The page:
Pre-class societies took from Nature what they needed – cutting trees, mining minerals, domesticating animals and applying selective breeding to genetically alter other species. At the same time, they were conscious of their responsibility to the next generation and guarded the non-human world as a life-giving force. They took only what they needed and wasted nothing. For most of human history, people lived this way.

About 6,000 years ago, class divisions appeared. Feudal rulers proclaimed their divine right to take the biggest and best of what Nature and human skill had to offer. Responsibility for the natural world was subordinated to the obligation to provide for the elite. The development of capitalism, just a few hundred years ago, forced a much greater change.

Before capitalism, ruling families consumed the surplus. Capitalism shifted the goal of production from consumption to accumulation, fundamentally changing the way people relate to each other and the environment.

Profit madness

Capital accumulation is based on the exploitation of the human and non-human world. While there is a limit to how much surplus can be consumed, there is no limit to how much capital can be accumulated.

Every capitalist is in a race to accumulate more capital, or profit, than his competitors. Those who fall behind go under. It doesn’t matter how much capital they have, no one can leave the race. Even a giant corporation like Microsoft must acquire more capital to stay ahead of its competitors.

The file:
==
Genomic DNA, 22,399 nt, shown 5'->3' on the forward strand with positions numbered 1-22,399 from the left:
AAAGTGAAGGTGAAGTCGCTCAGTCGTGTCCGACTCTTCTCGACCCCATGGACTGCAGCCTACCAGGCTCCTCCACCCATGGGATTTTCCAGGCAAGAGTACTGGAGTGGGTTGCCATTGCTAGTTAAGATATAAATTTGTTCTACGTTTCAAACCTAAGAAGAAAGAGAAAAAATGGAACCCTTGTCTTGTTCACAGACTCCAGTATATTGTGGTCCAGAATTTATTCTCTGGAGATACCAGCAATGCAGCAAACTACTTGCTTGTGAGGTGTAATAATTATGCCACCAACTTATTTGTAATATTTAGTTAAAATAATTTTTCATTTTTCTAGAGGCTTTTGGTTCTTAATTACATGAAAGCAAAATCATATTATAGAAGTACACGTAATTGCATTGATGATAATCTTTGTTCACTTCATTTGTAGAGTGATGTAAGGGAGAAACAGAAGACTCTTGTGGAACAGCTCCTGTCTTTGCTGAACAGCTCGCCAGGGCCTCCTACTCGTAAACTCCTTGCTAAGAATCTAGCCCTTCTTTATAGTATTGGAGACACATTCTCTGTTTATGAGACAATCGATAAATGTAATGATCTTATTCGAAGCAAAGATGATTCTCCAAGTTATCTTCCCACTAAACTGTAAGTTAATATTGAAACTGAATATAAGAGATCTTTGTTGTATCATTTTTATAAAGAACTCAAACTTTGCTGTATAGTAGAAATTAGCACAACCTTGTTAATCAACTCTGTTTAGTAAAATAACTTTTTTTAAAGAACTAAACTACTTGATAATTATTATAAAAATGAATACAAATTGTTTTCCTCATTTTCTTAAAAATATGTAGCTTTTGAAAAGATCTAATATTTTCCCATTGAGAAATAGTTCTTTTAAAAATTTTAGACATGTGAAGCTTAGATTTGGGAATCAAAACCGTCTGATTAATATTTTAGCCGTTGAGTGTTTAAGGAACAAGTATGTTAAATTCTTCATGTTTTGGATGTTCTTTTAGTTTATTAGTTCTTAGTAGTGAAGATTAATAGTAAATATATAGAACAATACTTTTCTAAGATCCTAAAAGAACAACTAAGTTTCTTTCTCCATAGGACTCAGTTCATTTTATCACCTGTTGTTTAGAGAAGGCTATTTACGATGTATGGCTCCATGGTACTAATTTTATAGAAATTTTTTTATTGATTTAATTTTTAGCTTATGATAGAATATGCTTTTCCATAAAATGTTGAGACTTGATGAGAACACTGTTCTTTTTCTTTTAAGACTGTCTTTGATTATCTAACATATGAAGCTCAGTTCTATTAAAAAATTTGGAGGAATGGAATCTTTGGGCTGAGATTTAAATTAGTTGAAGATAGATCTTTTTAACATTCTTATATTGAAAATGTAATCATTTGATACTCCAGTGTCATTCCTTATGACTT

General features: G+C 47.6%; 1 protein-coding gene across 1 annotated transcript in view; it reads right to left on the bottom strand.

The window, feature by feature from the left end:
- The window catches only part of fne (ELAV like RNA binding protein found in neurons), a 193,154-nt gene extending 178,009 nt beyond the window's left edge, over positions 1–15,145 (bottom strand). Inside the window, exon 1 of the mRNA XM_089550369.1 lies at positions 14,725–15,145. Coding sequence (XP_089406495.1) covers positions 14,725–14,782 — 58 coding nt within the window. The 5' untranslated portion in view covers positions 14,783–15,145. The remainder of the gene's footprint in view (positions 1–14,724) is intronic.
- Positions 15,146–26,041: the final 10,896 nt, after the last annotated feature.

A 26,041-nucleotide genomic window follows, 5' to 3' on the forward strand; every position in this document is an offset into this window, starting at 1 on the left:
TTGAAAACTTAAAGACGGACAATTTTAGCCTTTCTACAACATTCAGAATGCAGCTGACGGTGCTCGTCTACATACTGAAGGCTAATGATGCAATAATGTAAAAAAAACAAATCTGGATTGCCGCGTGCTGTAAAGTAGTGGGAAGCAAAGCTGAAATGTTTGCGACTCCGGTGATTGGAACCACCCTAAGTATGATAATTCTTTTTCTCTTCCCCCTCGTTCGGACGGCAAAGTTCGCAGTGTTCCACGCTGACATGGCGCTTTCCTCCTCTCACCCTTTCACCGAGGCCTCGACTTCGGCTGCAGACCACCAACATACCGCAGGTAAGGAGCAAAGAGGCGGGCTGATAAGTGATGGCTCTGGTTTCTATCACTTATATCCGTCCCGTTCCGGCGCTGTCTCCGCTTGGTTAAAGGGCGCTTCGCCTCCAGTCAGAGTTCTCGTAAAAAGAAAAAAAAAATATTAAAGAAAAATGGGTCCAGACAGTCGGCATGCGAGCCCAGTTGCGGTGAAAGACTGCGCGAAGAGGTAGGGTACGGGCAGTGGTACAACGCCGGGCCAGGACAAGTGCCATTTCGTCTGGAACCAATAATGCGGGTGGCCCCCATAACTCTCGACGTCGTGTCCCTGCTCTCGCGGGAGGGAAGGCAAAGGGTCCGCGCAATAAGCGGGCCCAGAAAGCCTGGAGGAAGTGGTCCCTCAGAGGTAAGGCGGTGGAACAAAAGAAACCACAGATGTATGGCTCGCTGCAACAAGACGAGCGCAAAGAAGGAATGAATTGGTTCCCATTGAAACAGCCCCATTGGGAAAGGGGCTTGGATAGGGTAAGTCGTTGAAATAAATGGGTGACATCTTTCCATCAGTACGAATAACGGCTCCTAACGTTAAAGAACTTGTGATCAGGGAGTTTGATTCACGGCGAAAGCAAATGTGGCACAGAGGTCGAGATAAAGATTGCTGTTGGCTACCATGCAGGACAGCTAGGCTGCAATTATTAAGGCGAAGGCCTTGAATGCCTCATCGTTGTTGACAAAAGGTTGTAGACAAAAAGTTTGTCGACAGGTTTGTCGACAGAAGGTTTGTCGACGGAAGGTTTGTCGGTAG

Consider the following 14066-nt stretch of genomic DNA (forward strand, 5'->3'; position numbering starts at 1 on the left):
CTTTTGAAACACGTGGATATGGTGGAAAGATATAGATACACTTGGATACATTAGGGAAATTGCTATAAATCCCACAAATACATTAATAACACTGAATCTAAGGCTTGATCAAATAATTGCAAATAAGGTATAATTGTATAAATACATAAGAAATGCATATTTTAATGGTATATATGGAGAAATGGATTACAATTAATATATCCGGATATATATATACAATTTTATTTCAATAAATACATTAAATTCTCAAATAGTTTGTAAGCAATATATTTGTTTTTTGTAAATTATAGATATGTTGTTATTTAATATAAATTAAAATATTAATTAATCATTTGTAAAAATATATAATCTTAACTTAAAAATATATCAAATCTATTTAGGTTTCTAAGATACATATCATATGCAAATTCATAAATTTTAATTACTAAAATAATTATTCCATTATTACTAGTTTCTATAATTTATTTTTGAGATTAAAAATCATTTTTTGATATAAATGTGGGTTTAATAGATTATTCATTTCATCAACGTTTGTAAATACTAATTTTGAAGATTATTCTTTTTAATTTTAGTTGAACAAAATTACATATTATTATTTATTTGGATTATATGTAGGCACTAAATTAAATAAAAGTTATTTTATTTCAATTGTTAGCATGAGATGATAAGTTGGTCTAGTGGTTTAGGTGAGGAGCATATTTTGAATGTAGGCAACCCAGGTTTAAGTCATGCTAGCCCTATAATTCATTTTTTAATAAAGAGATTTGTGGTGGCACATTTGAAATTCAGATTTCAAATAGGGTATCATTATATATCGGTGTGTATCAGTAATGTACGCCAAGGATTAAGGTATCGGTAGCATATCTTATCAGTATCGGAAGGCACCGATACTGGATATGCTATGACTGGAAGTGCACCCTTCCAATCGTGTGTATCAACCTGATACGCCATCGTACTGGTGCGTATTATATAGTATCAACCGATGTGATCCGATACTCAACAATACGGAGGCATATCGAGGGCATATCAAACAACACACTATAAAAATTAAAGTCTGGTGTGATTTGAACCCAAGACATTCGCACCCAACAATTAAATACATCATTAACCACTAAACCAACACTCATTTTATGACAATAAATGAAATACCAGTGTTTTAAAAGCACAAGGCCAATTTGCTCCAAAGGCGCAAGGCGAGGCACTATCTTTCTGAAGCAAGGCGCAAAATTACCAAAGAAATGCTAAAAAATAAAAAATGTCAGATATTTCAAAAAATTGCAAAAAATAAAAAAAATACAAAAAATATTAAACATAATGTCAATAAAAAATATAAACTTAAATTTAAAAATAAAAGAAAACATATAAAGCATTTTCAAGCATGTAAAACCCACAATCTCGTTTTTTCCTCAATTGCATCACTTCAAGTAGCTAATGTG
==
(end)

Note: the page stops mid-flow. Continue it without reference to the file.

Because each capitalist must compete or die, nothing, not even the continued existence of life on Earth, matters more than “accumulation for the sake of accumulation, production for the sake of production.” In that sense, the pursuit of profit is mindless.

People have always used Nature to meet their needs. Capitalism is the first society to do this without regard for the consequences.

To justify profit madness, ancient customs and traditions had to be swept away. In the 17th century, René Descartes declared that people had souls, whereas animals were merely things. Descartes considered the cry of an animal in pain to be no more significant than the squeak of a rusty cog in a machine. This “Cartesian split” divided the human and non-human world, disconnecting humanity from its animal origins and its historic relationship with Nature.